1 Preparation and Submission of Manuscripts
1.1 Each manuscript submitted should be accompanied by a signed declaration statement verifying that the final manuscript has been seen and approved by all authors and transferring copyright ownership to Sokoto Journal of Veterinary Sciences (Sokoto J. Vet. Sci).
1.2 Only original contributions written in clear concise English, would be accepted. Manuscripts should be typed using Microsoft® Word (97-2003, or 2007, formats), double-spaced with at least 2.5 cm margins all around, in Times New Roman, Font Size 12, with left alignment.
1.3 Manuscripts are submitted step by step using the online journal management system powered by ejManager. Only one of the authors of an article can submit an article by registering as an author following the link http://my.ejmanager.com/sjvs/. Names and affiliations of all authors should be removed before uploading the main manuscript. Insert page numbers and continuous line numbering on the manuscript for easy referencing by reviewers to the author(s). All data, including graphs and charts should be prepared in Microsoft® Excel (97-2003, or 2007, formats) and included in the main manuscript but after the references. Photographs and drawings should also be included after the main manuscript but such should preferably be in high resolution (300 dpi/ppi minimum) TIFF format. It is the responsibility of the author(s) to obtain permission to reproduce illustrations, tables, or any other previously published data, for publication.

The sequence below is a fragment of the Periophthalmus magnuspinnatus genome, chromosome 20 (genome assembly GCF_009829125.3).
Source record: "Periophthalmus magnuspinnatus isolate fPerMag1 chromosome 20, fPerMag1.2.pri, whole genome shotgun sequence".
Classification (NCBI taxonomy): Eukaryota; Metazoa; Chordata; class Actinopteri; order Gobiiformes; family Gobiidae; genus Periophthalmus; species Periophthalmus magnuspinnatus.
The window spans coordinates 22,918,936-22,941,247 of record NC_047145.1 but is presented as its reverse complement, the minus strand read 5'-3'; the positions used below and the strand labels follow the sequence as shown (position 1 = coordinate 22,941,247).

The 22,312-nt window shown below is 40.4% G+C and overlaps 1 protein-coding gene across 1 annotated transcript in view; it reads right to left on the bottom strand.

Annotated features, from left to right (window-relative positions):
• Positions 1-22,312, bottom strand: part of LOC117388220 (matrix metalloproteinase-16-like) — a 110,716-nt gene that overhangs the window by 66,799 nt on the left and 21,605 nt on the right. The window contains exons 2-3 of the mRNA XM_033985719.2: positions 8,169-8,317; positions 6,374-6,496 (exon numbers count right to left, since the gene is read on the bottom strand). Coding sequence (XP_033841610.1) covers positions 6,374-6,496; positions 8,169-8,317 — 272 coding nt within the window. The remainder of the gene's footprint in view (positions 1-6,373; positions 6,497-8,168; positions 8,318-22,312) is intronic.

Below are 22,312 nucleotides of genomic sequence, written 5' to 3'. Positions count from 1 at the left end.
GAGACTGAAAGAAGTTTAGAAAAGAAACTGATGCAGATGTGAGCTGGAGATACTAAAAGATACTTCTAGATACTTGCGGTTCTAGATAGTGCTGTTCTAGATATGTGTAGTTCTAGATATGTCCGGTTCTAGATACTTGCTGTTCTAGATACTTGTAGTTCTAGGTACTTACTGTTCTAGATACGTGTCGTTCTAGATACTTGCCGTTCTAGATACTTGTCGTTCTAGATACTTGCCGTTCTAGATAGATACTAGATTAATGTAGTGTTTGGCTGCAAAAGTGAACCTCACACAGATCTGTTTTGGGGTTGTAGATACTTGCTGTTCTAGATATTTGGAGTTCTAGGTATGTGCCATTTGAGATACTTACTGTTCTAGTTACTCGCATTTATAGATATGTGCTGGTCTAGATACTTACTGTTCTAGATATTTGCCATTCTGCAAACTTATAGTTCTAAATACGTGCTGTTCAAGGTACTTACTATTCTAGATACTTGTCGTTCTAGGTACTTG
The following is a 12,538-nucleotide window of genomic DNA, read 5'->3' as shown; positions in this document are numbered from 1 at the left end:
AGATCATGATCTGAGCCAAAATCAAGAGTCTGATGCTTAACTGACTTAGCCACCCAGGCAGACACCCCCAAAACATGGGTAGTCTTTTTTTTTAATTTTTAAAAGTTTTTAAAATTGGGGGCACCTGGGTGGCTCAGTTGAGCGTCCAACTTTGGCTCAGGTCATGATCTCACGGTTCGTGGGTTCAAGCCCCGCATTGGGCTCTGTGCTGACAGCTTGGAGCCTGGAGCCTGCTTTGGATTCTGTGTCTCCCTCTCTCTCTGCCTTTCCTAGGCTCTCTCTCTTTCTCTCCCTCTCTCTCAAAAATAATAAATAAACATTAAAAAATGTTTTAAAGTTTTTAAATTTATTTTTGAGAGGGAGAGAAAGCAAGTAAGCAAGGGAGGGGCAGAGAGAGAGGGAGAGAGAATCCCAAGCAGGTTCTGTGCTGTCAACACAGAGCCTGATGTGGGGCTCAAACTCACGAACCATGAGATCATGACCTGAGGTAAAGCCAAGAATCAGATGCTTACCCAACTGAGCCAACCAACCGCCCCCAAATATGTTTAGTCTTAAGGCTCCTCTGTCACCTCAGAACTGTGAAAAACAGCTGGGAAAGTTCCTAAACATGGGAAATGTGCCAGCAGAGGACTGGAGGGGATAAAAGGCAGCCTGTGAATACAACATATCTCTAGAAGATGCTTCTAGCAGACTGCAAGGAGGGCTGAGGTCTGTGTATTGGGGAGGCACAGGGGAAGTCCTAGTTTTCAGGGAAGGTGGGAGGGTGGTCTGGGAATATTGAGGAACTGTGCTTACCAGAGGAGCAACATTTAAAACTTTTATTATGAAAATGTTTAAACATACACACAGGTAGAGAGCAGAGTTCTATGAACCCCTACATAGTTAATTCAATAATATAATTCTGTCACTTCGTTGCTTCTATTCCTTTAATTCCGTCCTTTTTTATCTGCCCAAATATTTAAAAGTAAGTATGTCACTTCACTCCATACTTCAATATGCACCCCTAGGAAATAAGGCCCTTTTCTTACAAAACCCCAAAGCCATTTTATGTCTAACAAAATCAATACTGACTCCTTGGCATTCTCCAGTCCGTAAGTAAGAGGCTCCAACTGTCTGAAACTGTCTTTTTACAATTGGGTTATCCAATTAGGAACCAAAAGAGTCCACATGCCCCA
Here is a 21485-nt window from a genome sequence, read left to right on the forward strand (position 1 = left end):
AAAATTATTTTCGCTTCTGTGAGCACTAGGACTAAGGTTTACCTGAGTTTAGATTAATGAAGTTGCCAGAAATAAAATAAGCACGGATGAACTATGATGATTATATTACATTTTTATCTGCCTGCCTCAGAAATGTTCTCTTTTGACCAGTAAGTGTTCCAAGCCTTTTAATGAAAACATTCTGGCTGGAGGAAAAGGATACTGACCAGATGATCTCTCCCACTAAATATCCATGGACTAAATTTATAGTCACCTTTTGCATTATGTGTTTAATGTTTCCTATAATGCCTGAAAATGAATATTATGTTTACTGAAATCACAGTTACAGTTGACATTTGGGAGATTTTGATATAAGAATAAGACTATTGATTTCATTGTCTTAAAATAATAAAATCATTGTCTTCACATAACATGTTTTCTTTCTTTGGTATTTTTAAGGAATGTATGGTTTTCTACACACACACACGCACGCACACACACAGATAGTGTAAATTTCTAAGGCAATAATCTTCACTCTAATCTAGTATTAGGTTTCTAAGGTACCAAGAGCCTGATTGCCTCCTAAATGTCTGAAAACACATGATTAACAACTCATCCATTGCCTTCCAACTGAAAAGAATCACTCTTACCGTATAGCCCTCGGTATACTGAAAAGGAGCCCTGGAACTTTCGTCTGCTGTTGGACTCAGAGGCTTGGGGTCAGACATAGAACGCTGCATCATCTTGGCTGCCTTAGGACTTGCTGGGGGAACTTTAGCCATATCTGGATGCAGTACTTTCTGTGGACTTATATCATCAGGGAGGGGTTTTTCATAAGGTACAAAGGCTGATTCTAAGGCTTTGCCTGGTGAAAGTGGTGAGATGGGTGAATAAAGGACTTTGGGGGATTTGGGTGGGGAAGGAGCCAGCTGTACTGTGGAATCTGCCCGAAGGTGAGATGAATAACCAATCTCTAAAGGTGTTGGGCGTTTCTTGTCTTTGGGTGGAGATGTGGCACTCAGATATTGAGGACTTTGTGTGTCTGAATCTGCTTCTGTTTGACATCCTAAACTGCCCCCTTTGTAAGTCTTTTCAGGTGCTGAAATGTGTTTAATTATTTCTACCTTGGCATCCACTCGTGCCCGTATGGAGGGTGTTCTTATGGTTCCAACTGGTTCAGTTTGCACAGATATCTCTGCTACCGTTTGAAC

Accepted papers remain the permanent property of Sokoto J. Vet. Sci.
1.4 Papers are published on the explicit understanding that they have neither been published nor are being considered for publication elsewhere.
2.1 Numerals and Units
2.1.1 Measurements of length, height, weight and volume should be reported in metric units (meter, kilogram, litre, etc) or their decimal multiples.
2.1.2 Temperature should be given in degrees Celsius.
2.1.3 All haematological and clinical chemistry measurements should be reported in the metric system in terms of the International System of Units (ISI).
2.1.4 In the descriptive text, numerals dhould be spelt out if under 10 (except when they denote a unit of measurement). All numbers should appear in Arabic numerals.
2.1.5 Use “first”, “second” and not “1st”, “2nd”, etc.
2.1.6 Dates should take the form of “DD-MM-YYYY.
2.1.7 If you choose to use the percentage sign, %, do not mix it with “percent” and vice-versa.
2.1.8 Do not repeat numerals in words, eg 7 (seven).
2.2.1 At their first mention, species names should be in full and backed with authority, e.g., Glossina tachinoides. Also common names should be defined by the full Latin names at the first mention: e.g., “. . . house fly (Musca domestica, L.).”